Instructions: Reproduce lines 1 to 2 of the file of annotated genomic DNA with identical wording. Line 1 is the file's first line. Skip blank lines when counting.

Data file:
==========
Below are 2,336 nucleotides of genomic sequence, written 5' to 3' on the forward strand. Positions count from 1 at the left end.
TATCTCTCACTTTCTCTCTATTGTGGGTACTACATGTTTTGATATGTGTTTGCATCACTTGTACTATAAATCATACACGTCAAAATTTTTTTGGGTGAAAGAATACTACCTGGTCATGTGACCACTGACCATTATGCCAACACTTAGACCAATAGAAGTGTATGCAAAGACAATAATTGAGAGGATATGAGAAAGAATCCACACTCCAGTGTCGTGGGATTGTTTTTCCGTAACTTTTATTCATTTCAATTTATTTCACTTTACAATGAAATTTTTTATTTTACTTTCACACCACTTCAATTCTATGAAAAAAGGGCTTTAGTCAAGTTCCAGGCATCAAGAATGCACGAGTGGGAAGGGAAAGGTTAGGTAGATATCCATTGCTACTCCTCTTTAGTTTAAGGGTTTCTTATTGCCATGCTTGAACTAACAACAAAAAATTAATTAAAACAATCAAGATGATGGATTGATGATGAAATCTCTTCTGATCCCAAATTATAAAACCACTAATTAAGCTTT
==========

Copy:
Below are 2,336 nucleotides of genomic sequence, written 5' to 3' on the forward strand. Positions count from 1 at the left end.
TATCTCTCACTTTCTCTCTATTGTGGGTACTACATGTTTTGATATGTGTTTGCATCACTTGTACTATAAATCATACACGTCAAAATTTTTTTGGGTGAAAGAATACTACCTGGTCATGTGACCACTGACCATTATGCCAACACTTAGACCAATAGAAGTGTATGCAAAGACAATAATTGAGAGGATATGAGAAAGAATCCACACTCCAGTGTCGTGGGATTGTTTTTCCGTAACTTTTATTCATTTCAATTTATTTCACTTTACAATGAAATTTTTTATTTTACTTTCACACCACTTCAATTCTATGAAAAAAGGGCTTTAGTCAAGTTCCAGGCATCAAGAATGCACGAGTGGGAAGGGAAAGGTTAGGTAGATATCCATTGCTACTCCTCTTTAGTTTAAGGGTTTCTTATTGCCATGCTTGAACTAACAACAAAAAATTAATTAAAACAATCAAGATGATGGATTGATGATGAAATCTCTTCTGATCCCAAATTATAAAACCACTAATTAAGCTTT